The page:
Here is my hour:
    I Love Your Smile – Shanice
    Steal My Sunshine – Len
    Hold My Hand – Hootie
    Would I Lie To You – Charles & Eddie
    Make It Happen – Mariah
    Summertime – Fresh Prince
    I Wanna Be (500 Miles) – Proclaimers
    Ironic – Alanis
    Life Is A Highway – Tom Cochrane
    Beautiful Stranger – Madonna
    3 AM Eternal – KLF
    Roll To Me – Del Amitri

  15. Keith Mitchell
    Keith Mitchell says:

    Sean, I don’t see the 90’s providing the core of a real format because of the lack of core artists and hits.
    The decade wobbled all over the map, with few real trends emerging. Grunge lasted a few years, then a mish-mash of pop hits in the middle years followed by teen driven pop in the last few years. Only Mariah Carey was really able to stretch hits across the decade and I wouldn’t build a format around her.
    Any real format is built around core artists or a core sound and the 90’s provided neither. That’s why the 80’s formats have all morphed into “Jack” formats. At least the 80’s had Madonna, U2, Prince, Mellencamp and Michael Jackson, decade spanning careers. It’s the reason why Classic Hits and Classic Rock still do so well, songs that have defied time unlike most 80’s and 90’s hits.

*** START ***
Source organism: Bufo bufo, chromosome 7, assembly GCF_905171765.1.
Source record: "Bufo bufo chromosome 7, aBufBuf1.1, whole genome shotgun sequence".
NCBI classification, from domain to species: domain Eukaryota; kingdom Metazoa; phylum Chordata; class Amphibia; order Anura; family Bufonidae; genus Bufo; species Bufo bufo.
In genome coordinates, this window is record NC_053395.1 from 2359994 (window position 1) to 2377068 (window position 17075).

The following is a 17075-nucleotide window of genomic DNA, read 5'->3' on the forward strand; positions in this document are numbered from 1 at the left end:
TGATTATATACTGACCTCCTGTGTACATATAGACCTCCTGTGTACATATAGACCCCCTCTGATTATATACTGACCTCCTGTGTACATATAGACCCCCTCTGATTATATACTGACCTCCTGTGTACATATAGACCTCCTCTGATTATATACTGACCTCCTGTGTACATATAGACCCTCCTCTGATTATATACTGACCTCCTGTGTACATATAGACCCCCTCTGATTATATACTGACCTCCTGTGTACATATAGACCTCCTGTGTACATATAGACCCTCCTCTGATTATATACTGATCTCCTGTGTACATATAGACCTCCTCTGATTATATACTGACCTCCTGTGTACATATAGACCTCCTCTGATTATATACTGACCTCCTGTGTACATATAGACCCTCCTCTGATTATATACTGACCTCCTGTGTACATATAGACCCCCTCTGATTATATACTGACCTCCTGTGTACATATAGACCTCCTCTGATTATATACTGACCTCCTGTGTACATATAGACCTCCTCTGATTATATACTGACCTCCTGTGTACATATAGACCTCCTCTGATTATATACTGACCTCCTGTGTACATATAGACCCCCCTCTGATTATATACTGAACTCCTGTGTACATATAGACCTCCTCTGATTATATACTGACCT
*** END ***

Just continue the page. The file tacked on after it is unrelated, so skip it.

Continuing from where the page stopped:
Honestly, come up with a core list of 300 songs from the 90’s that has the ability to be played every day. It’s one thing to work up some sample hours, another to create a viable playlist each day.

  16. Brian
    Brian says:

    Just the other night, a female friend of mine 26 said find a station that plays 90’s. I put on 90’s on 9 on XM. She reacted mainly to the dance and late 90’s stuff. 90’s on 9 on XM actually is mixed pretty good! not too eratic.

  17. Bill
    Bill says:

    Dave’s list is great. Except for Tesla and maybe Petty, everything on it can be heard every day or two on 94/9 here in San Diego.
    It became obvious to me when I compiled my hour that I really tuned out from pop radio beginning in the mid 90s, which has always bummed me out given how much I love 60s, 70s and 80s pop radio.
    What I would like to hear in an hour probably wouldn’t test well in research, but might be something like:
    Paula Abdul – Straight Up
    Stone Temple Pilots – Lady Pictureshow
    Too Many Walls – Cathy Dennis
    Smash Mouth – Can’t Get Enough of You Baby
    Londonbeat – I’ve Been Thinking About You
    R.E.M. – Bang and Blame
    Blur – Girls & Boys
    Snap – The Power
    Collective Soul – Listen
    Madonna – Beautiful Stranger
    Extreme – Hole Hearted